Stat unitgraph is similar to stat unit, but with two major differences. The first being that the text is now color coded (which I find very useful). The second main difference you might have noticed is that there is a graph. This graph visualizes the information for each frame and can potentially help you determine where things are going wrong when you see large spikes. Spikes also have more information attached to them when they scroll by. A well optimized game will likely have a very flat graph and few to no spikes. This doesn’t mean it is required, it is just a good sign.
Sometimes, you need to be able to see what your GPU is doing at any particular time. I don’t know about you, but i’m not able to speak GPU and I need some fancy tools to do that for me. Unreal Engine 4 has a nice GPU profiler which lets you see every little detail about what went on in the GPU on a particular frame. I would recommend using this if you notice your frame rate dropping, or if you see a spike on your unitgraph and want to learn more about what caused it. To activate the GPU profiler, all you need to do is type profilegpu into the console. This may take a few seconds so be patient. When it is done, you’ll see a popup like the one pictured below.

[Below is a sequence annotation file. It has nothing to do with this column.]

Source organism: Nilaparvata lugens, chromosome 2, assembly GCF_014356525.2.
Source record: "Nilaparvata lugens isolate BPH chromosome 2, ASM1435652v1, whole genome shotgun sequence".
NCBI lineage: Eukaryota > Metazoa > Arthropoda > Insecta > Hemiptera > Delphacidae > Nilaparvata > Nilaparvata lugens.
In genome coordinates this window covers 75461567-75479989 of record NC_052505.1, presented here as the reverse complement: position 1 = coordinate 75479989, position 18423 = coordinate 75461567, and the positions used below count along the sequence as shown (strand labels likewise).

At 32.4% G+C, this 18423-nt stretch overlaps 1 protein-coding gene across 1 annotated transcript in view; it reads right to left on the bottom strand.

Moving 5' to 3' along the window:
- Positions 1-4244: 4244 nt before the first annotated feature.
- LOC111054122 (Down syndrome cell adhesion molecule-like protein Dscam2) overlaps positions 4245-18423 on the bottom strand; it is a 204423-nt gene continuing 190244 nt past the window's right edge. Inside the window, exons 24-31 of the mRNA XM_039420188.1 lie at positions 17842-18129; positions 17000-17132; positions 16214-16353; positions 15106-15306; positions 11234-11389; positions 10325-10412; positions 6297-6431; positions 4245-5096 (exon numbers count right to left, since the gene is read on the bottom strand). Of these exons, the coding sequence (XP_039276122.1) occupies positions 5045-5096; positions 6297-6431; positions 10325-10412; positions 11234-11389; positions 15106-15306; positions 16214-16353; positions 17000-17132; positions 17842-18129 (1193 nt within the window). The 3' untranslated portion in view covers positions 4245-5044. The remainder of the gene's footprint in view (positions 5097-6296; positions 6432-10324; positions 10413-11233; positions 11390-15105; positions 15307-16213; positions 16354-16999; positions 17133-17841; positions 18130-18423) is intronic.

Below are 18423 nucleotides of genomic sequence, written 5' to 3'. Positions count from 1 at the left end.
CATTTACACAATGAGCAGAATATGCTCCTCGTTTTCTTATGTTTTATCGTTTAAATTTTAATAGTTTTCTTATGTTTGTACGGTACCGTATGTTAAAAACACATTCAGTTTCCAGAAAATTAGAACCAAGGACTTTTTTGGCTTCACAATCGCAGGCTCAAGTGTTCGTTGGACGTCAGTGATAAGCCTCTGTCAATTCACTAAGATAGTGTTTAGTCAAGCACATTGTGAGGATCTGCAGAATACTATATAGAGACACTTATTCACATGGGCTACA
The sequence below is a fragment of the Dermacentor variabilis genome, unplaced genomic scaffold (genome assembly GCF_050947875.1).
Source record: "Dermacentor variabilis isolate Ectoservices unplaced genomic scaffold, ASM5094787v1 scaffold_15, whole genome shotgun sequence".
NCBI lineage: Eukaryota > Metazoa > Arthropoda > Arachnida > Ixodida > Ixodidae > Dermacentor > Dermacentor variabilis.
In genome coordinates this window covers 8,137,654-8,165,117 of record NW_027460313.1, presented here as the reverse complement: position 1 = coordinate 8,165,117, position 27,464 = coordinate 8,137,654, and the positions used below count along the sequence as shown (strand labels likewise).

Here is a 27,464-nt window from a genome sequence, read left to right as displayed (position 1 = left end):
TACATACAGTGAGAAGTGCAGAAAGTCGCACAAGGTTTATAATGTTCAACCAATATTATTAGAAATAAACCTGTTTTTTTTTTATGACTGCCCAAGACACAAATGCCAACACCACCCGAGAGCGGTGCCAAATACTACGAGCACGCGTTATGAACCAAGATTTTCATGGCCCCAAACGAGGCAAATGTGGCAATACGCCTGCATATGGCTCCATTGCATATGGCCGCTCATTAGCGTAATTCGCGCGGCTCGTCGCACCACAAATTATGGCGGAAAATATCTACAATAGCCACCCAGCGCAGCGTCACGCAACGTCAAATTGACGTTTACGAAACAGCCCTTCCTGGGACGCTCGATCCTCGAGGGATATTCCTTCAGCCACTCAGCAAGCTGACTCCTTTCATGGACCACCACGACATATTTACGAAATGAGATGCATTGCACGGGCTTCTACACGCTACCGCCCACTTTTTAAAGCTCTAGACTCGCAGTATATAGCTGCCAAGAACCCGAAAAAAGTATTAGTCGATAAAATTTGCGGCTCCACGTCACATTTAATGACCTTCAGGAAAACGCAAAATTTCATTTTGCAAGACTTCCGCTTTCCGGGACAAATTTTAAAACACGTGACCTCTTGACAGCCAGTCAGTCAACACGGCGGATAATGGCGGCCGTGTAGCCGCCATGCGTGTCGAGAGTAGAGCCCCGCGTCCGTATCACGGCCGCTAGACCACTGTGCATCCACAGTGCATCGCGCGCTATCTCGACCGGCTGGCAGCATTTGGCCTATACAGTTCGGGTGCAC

The GPU profiler allows you to see everything that was processed by the GPU over 1 frame. At the top, you see a colored bar with the word Scene over it. Mousing over individual segments of this bar will tell you what component it is. The length of the bar is representative of much time it took so things with a larger bar took much longer than things with a smaller bar. Clicking on a bar or the tiny arrow next to the word Scene will start to break things up further. I will use Light as my example, but this works the same for any other component like post processing for example.
If I click the tiny arrow next to scene and click on the tiny arrow next to light, I get to see more specific components to the lighting of the scene. At the bottom, we can see different kinds of lights such as NonShadowedLights, IndirectLighting and ShadowedLights. By clicking the arrows next to these, we can expand it further and see more details. This can go as deep as you want to go. The point being that you can now see how an individual light affects the scene you are currently rendering.
Another quick example is the Post Processing. If you were to click on it instead, you can see the various steps taken during the post processing and how long they took to complete. In a game where you use post processing a lot, this could easily take up a lot of your GPU time and this can help you pin point the problem.